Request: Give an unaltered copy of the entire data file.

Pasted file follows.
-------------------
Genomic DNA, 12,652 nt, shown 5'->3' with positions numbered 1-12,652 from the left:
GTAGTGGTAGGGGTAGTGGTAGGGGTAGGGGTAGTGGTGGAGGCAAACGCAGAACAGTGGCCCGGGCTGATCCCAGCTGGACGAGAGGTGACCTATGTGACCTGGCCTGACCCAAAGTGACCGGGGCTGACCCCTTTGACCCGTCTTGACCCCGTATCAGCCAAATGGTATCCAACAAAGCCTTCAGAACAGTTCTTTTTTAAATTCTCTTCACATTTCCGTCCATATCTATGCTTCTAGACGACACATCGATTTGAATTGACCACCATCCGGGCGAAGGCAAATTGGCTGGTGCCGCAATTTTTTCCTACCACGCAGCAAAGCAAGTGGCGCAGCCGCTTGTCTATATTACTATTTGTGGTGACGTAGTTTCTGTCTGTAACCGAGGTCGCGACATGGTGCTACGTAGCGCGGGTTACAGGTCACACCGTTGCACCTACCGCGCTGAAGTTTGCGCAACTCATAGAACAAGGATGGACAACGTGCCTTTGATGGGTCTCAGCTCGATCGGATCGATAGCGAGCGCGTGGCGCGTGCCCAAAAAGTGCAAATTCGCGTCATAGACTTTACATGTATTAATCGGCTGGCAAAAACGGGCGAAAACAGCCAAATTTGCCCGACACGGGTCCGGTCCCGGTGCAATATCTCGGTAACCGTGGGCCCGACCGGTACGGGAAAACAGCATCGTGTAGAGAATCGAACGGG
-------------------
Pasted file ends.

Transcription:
Genomic DNA, 12,652 nt, shown 5'->3' with positions numbered 1-12,652 from the left:
GTAGTGGTAGGGGTAGTGGTAGGGGTAGGGGTAGTGGTGGAGGCAAACGCAGAACAGTGGCCCGGGCTGATCCCAGCTGGACGAGAGGTGACCTATGTGACCTGGCCTGACCCAAAGTGACCGGGGCTGACCCCTTTGACCCGTCTTGACCCCGTATCAGCCAAATGGTATCCAACAAAGCCTTCAGAACAGTTCTTTTTTAAATTCTCTTCACATTTCCGTCCATATCTATGCTTCTAGACGACACATCGATTTGAATTGACCACCATCCGGGCGAAGGCAAATTGGCTGGTGCCGCAATTTTTTCCTACCACGCAGCAAAGCAAGTGGCGCAGCCGCTTGTCTATATTACTATTTGTGGTGACGTAGTTTCTGTCTGTAACCGAGGTCGCGACATGGTGCTACGTAGCGCGGGTTACAGGTCACACCGTTGCACCTACCGCGCTGAAGTTTGCGCAACTCATAGAACAAGGATGGACAACGTGCCTTTGATGGGTCTCAGCTCGATCGGATCGATAGCGAGCGCGTGGCGCGTGCCCAAAAAGTGCAAATTCGCGTCATAGACTTTACATGTATTAATCGGCTGGCAAAAACGGGCGAAAACAGCCAAATTTGCCCGACACGGGTCCGGTCCCGGTGCAATATCTCGGTAACCGTGGGCCCGACCGGTACGGGAAAACAGCATCGTGTAGAGAATCGAACGGG